Tuesday, February 19, 2008

the Weber Politics of Dune

Going through this piece from the lens of Dune, several things caught my eye. Firstly, Weber defines a state as having a monopoly over all legitimate violence, but where does that leave the Freeman, for they do have the power in the dessert throughout the history. Between the Leto Atreides' plan to use the freeman's power and the Harkonnens and smugglers acknowledgment that they have little place in the dessert and all but acknowledge the legitimate right of the Freeman to the dessert. The entire Duniverse is a very tight balance with tightly controlled violence. Although, what everyone must realize is that it is the Guild that has a true monopoly over the means of violence as well, as there was no point in having troops an armaments if there is no way to get them to the offending planet.

Secondly, on Webber's point that politics is best run by those who devote there lives to it, and everyone else is just to disinterested, Dune represents a perfect model. Having gone back to the feudal system he speaks to, the Duniverse is run completely by those whose economic wellbeing is set so they have complete time for political maneuverings. I would even place a majority of the Bene Gessirit and the Guild as an institution in this category as they would attempt to subtly alter the politics. The people and most plants seem to be relatively indifferent to politics as it seems their specific duke or leading House was subject to change without too much a notice. But this supposedly should not interest them for they were still under the Emperor. The Freemen seem to be the exception to this rule of common apoliticalness. Within their own governing structure, there are leaders, but they are placed there due to their own skill and through the respect of their people, meaning that the people are actually paying attention to and involved in the political process.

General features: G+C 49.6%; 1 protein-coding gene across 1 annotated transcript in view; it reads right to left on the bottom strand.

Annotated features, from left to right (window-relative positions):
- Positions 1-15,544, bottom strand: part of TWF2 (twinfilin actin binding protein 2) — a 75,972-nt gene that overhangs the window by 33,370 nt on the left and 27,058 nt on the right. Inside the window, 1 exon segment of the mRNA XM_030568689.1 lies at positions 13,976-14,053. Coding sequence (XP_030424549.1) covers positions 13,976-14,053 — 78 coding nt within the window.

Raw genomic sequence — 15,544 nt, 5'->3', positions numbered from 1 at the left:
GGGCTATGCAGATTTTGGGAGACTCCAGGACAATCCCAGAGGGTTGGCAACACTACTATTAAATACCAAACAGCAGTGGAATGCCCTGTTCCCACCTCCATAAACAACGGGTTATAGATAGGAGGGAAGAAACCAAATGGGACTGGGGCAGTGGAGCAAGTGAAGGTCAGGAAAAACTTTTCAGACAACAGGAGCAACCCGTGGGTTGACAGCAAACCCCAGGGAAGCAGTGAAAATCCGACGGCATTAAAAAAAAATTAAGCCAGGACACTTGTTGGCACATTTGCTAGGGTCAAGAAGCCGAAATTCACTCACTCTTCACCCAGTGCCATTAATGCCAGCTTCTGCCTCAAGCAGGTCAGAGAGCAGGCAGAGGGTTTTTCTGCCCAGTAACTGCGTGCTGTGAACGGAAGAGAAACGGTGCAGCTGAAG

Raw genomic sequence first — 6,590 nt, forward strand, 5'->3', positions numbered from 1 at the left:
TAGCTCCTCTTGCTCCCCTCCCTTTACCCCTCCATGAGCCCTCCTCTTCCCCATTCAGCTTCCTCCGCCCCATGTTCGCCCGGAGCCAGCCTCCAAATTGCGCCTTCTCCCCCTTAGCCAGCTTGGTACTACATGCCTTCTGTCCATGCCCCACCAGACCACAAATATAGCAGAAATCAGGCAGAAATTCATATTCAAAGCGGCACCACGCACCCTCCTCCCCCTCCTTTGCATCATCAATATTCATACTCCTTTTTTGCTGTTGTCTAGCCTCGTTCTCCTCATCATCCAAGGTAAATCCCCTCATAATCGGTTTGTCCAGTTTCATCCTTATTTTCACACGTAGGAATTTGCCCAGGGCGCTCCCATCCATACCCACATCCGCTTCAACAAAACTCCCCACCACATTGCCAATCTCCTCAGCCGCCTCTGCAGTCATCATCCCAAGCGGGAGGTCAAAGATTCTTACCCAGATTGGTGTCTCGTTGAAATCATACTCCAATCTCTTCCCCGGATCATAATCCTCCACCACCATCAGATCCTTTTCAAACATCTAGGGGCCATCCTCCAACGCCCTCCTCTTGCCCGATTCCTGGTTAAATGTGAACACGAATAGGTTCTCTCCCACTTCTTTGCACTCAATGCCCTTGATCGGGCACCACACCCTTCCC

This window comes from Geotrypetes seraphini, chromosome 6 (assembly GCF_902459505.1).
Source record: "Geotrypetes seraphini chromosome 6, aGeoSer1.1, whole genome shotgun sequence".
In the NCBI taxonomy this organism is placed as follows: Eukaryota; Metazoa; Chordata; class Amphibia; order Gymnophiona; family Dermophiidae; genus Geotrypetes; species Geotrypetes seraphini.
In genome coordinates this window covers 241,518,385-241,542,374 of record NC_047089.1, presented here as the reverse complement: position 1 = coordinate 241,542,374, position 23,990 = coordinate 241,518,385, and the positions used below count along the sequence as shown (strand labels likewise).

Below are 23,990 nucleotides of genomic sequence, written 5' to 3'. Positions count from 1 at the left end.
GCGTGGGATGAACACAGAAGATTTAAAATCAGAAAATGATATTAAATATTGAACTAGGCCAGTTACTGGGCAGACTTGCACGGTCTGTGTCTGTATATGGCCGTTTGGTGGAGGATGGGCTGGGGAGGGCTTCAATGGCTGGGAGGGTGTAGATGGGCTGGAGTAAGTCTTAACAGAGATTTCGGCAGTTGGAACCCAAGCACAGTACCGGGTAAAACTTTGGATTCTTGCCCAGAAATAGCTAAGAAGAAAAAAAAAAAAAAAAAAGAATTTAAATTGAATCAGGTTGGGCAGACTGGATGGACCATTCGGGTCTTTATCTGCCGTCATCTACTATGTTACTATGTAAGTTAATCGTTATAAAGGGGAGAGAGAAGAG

1 comment:

Chris said...

To the first paragraph: By Weber's time, I think he saw what he thought to be a near-perfection of the monopoly of legitimate force concept. Going back into the Middle Ages, which is essentially what Dune does, would bring the system into a rougher form.

If we are to take Arrakis as in a balance, we must go back to Weber's other main point of the section, one that seems obvious to us. No matter how a government gets its force or what shape the government takes, it is essentially the will of the people that maintains it. The illusion of rule of law creates actual rule of law. In this case, the Fremen are acknowledged to have the rule of law in the desert; that's their desert power. It just happens that two governments are coexisting on Arrakis.

It is always a danger in sci-fi to analogize certain parts of political theory into a work. Though it is very useful in many situations, it must be thought through carefully so as not to make false connections. In this case, as in many others, the perfection of some sort of technology separates most people from the quotidian work of doing the things that actually make a government function.

Whoops... I had the rest of that though, but I've got to run.